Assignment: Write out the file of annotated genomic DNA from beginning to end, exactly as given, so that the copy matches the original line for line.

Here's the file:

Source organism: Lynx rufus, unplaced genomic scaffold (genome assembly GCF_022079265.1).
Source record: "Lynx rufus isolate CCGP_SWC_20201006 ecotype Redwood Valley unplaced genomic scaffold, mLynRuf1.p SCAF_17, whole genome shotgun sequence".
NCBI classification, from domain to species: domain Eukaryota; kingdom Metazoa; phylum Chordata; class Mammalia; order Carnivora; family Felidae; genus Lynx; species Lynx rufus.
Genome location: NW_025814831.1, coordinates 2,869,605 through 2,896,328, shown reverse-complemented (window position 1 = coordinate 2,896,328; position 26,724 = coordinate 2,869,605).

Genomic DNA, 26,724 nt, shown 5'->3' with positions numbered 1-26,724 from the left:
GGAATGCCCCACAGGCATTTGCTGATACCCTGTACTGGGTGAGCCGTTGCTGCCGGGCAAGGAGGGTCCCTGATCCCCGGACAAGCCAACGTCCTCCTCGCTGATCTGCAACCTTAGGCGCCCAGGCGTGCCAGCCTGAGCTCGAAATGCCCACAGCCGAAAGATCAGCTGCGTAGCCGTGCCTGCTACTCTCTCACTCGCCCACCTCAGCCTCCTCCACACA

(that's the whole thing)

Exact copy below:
Source organism: Lynx rufus, unplaced genomic scaffold (genome assembly GCF_022079265.1).
Source record: "Lynx rufus isolate CCGP_SWC_20201006 ecotype Redwood Valley unplaced genomic scaffold, mLynRuf1.p SCAF_17, whole genome shotgun sequence".
NCBI classification, from domain to species: domain Eukaryota; kingdom Metazoa; phylum Chordata; class Mammalia; order Carnivora; family Felidae; genus Lynx; species Lynx rufus.
Genome location: NW_025814831.1, coordinates 2,869,605 through 2,896,328, shown reverse-complemented (window position 1 = coordinate 2,896,328; position 26,724 = coordinate 2,869,605).

Genomic DNA, 26,724 nt, shown 5'->3' with positions numbered 1-26,724 from the left:
GGAATGCCCCACAGGCATTTGCTGATACCCTGTACTGGGTGAGCCGTTGCTGCCGGGCAAGGAGGGTCCCTGATCCCCGGACAAGCCAACGTCCTCCTCGCTGATCTGCAACCTTAGGCGCCCAGGCGTGCCAGCCTGAGCTCGAAATGCCCACAGCCGAAAGATCAGCTGCGTAGCCGTGCCTGCTACTCTCTCACTCGCCCACCTCAGCCTCCTCCACACA